Recreational pot sales double in Maine
Legal sales launched in 2020.
Adult-use cannabis sales soared last year in Maine, nearly doubling the total for 2021.
The local news outlet Masthead Maine, citing data that was released by the Maine Office of Cannabis Policy, reports that the “state’s licensed adult-use retailers reported nearly 2.5 million sale transactions, totaling $158.9 million [in 2022],” which was up from the $82 million of sales generated the year prior.
“(The growth) reflects the significant economic impact that legal cannabis continues to have in the communities that have opted into the system,” said John Hudak, the director of the state’s Office of Cannabis Policy, as quoted by Masthead Maine. “The system is creating jobs, helping revitalize communities, and having a positive economic impact on businesses that help the industry function.”
Maine voters approved a proposal legalizing recreational cannabis use for adults in 2016, but the law took years to finally materialize.
That is because former Maine Gov. Paul LePage, a Republican, repeatedly stood in the way of the law’s implementation.
But voters there elected a new governor in 2018, the Democrat Janet Mills, who immediately went to work in upholding the will of the people and getting the new marijuana law up and running.
In the summer of 2019, Mills signed a bill that made changes to and enacted the new cannabis law.
“Over the course of the last several months, my Administration has worked quickly to implement the law regarding Maine’s adult-use recreational marijuana market as Maine voters asked the state to do two and a half years ago,” Mills said at the time. “The rule development demonstrates what can be accomplished when state government works with lawmakers, industry stakeholders, and the public to accomplish a shared goal. With this law, we are one step closer to honoring the will of Maine voters.”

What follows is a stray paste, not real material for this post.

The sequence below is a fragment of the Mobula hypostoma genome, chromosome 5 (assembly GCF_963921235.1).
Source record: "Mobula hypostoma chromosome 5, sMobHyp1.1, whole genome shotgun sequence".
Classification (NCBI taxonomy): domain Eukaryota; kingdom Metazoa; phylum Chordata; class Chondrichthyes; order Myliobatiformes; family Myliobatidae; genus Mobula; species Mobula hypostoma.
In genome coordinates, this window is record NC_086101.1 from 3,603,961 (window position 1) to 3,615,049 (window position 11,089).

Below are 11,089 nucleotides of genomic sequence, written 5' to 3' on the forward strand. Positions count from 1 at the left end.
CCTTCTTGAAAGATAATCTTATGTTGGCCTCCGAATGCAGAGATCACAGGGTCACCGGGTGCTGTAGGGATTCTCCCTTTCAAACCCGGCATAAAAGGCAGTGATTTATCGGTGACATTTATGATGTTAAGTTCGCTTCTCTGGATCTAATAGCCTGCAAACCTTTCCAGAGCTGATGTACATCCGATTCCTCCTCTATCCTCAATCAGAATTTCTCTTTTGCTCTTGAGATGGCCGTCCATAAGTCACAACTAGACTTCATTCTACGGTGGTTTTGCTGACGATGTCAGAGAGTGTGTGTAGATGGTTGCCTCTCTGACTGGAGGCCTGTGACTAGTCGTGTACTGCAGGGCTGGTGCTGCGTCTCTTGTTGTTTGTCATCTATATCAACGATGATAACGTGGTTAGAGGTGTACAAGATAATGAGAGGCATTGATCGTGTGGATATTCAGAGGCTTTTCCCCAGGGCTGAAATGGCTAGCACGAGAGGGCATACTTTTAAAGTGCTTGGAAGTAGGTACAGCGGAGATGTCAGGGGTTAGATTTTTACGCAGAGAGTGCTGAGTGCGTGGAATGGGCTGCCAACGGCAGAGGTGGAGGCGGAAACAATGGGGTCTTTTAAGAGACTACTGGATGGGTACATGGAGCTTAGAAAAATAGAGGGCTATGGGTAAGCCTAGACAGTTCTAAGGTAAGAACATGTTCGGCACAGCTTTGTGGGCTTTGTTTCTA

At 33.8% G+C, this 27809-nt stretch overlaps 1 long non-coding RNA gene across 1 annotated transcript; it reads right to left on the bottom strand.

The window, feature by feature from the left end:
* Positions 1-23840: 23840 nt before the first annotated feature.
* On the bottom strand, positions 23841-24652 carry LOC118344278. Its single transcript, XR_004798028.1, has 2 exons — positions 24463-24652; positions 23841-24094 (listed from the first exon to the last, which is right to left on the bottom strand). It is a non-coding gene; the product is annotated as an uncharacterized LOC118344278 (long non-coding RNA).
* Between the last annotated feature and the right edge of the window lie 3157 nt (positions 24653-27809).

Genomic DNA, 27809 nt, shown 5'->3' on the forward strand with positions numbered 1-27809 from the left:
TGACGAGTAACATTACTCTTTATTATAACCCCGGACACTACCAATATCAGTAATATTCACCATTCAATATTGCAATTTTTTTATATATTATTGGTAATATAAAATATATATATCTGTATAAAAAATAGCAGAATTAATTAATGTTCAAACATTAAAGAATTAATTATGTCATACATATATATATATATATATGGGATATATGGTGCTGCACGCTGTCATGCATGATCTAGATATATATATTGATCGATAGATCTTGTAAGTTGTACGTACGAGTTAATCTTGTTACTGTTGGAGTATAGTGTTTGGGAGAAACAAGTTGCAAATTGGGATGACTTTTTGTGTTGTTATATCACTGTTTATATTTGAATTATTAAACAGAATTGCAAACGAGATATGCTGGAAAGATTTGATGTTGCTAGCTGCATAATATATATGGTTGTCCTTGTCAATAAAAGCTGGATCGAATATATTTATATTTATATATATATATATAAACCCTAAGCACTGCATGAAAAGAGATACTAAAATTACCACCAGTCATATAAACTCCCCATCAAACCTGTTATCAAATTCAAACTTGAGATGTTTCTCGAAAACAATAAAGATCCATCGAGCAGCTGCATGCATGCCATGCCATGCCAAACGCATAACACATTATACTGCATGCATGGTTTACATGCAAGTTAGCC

The governor’s office said at the time that the legislation signed by Mills made “several changes to the [marijuana law] including an amendment to the Maine Food Law to no longer consider edibles produced with recreational marijuana as adulterated, allowing the entry of certain vendors into the limited access areas of licensees, and authorizing the department to impose an administrative hold on a licensee,” while additionally authorizing both the Office of Marijuana Policy and the state Department of Administrative and Financial Services “to complete final adoption of their adult use rulemaking.”
“OMP consulted with seven different state agencies consisting of the Department of Agriculture, Conservation and Forestry; Department of Health and Human Services; Department of Labor; Department of Public Safety; Department of Environmental Protection; Department of Professional and Financial Regulation; and DAFS’ Maine Revenue Services when completing their rulemaking work,” Mills’s office said at the time. “The office also coordinated closely with the Office of the Attorney General, Department of the Secretary of State and the Legislature’s Office of Policy and Legal Analysis.”
Legal adult-use cannabis sales officially kicked off in Maine in October of 2020, nearly four years after voters approved the legalization ballot measure.
The months and years that have followed have seen the fledgling marijuana industry grow and prosper. In May 2021, the state reported more than $5 million in recreational pot sales, which at the time made it the highest grossing month.
That is a modest figure compared to the more recent monthly sales totals. Masthead Maine reports that the state “set a new record each month through August 2022, which brought in over $17 million.”
Last month brought in $15.2 million in recreational marijuana sales, according to the outlet, and the 2022 sales “also earned the state roughly $16 million in tax revenue.”